I am from the “farm” and farmers are known to fix what’s broken with what they have. I have “fixed” lots of things in my days, some stay fixed and others get sent to the garbage in lots of smaller pieces than they started. In China, I thought everyone would be big Do It Yourself people, but I have found that they take it to someone else to fix instead. I have found that it is not a bad solution but not nearly as much fun. As a kid we called the fix it yourself approach by a term that is now very much an unacceptable term. I have taken another version from the WWII time period and changed it to fit me; when the war was winding down and the Allies began to “acquire” Nazi materials that were abandoned they found that these ingenious German’s had been making it work and the Allies coined a term “Geri-rigged” which means that did what it took to make it work. Well it isn’t very creative, but I have begun to call my repairs that use “none original manufactured materials” by the term Jerry-rigged.

Over the years I have acquired a pretty good inventory of “materials” from the process of attempting to fix things and when they aren’t fixable, or I have broken them beyond repair, then i further disassemble into parts and components that might be useable at a later date and on a later project. You know if you can’t make it work then you should salvage any parts that could be reused and “recycled” in another application. Knowing that I can fix this piece of luggage creates a problem because all of my jerry-rigged supply stuff is in Wyoming not China. I know I have the EXACT thing I need to fix it there because I cleaned up a couple of kitchen and pantry drawers just before leaving and put the pieces into a sandwich bag to make them easier to find the next time I needed them. Didn’t think the next time I would need them that I would be 10,000 miles away.

Most of the jerry-rigged stuff comes from stuff I have broken or “killed” and disassembled to see if I could fix it. Those that are beyond repair ALWAYS yield parts for fixing something else, in China we have only killed a printer/scanner and once I figured out that it was a power supply board problem (yes it was LaDawna’s fault if you remember that story from our first few months in China) it was a cheap matter to have them replace a couple of components (about $5 USD in one of the little streets here in town) and it was working again. Sure I had to take it apart and put it back together again, but I can put it back together again so long as I haven’t had to break too many plastic parts. You know some products today just aren’t meant to be taken apart and reassembled without buying lots of plastic or a good supply of super glue.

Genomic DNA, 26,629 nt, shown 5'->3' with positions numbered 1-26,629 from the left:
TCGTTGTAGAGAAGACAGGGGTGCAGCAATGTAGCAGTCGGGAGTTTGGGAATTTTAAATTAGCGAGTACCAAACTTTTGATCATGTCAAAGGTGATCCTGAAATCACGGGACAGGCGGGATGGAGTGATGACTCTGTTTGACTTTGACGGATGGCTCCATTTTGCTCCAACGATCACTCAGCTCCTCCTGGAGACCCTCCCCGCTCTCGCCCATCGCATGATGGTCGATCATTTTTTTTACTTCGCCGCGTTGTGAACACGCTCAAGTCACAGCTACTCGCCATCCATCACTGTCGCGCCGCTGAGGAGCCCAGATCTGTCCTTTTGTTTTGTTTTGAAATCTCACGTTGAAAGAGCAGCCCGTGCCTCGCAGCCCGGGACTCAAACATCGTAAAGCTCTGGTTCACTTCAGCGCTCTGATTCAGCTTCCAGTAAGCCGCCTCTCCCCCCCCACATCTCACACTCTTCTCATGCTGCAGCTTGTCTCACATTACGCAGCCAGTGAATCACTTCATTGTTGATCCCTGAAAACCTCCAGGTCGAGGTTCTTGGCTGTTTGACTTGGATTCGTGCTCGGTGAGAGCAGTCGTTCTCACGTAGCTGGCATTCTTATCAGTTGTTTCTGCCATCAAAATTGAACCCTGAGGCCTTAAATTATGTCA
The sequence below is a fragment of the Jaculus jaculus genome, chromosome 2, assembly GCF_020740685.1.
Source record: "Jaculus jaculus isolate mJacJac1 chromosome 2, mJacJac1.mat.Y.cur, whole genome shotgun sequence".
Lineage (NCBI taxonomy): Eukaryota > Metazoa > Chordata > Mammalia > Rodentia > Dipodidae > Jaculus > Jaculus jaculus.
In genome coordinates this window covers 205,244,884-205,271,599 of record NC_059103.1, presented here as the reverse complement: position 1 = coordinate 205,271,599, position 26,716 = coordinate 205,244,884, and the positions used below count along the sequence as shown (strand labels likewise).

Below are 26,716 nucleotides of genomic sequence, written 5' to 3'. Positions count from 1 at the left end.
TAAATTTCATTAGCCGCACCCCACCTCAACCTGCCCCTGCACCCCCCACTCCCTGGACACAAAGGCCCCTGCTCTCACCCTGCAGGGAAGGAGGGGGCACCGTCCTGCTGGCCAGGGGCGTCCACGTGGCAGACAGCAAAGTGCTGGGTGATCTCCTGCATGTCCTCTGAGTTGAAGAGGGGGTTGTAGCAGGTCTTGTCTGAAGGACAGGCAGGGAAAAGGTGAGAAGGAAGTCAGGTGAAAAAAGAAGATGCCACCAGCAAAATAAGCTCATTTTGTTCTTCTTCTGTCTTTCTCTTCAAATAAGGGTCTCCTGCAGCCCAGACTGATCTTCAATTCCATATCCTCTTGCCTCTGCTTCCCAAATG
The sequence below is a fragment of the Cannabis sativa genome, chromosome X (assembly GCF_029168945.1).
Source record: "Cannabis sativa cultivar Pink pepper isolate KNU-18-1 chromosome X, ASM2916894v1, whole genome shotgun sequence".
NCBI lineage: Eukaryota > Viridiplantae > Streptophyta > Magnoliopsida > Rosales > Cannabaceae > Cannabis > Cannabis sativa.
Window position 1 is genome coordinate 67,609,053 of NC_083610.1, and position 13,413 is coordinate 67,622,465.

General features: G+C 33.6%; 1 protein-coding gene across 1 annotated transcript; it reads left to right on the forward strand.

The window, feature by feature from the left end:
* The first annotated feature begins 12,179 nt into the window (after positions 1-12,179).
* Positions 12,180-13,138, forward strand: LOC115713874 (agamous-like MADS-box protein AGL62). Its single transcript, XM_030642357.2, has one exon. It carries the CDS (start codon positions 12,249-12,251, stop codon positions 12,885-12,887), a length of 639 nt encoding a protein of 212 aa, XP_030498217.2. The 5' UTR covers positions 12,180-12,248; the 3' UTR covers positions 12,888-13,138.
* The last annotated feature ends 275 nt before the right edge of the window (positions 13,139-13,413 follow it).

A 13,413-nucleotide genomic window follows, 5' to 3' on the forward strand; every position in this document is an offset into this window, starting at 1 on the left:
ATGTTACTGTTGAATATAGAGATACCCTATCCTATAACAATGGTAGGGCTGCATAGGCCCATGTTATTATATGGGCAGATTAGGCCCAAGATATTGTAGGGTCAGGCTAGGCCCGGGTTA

So here I sit with my suit case nearly repaired and not having the last piece or two to finish the “repair”. So I am sure that I will be in trouble when LaDawna returns because I cannot put it away until it is repaired; and this house just isn’t big enough to have incomplete projects laying around waiting for repairs to be completed. So I have a week to find the pieces I need at the Chinese version of a flea market to finish the repair; how am I going to explain to them what it is I need? I think I need to take a picture.



  1. […] in a few days, complete the repair on my broken suitcase that I described in last week’s post and get the family pictures and frames hung back on the wall after I took them down and got all of […]

  2. My wife and I just returned from Japan. While scrambling up the stairs at the train station in Nagoya, the handle of one of her carry-ons snapped, sending the rest of the bag rolling down toward me. I managed to snare it and we made the train, but we had no idea how to re-attach the handle and ended up leaving it behind. We could have used your expertise, and your collection of spare parts.

    Sixty-five pounds of chocolate chips?

    • I have a colleague here in China that actually has the real “official” name brand luggage. It has the lifetime guarantee and he loves it. He has gotten a couple of bags replaced in the past several years because it broke or was damaged. I can’t see spending 5-8 times the knockoff price, if you can’t fix it you can certainly buy another new one several times and still be money ahead; but that is just me.

      There is little opportunity for “comfort food” in the land of rice and pork for my American stomach. Chocolate chip cookies are THE comfort food of choice for me. It is also one of my personal goals to share some US things with the “natives” and figured that Chocolate Chip Cookies was as good a thing to share as anything else.

      It takes one 12oz bag per recipe so when we calculated out 65 pounds of chocolate chips, it is only about 86 batches of cookies for an entire year. Survival for me is a batch exclusively every couple of weeks. That leaves barely more than 1 batch a week to share.

      A 12oz bag of Chips in the US may cost around $2 but here in China, when you can find them in Shanghai or Beijing (a huge endeavor in travel to get to either one for me), I would expect to pay the equivalent of $10 or more. $10 chocolate chips get horded not shared.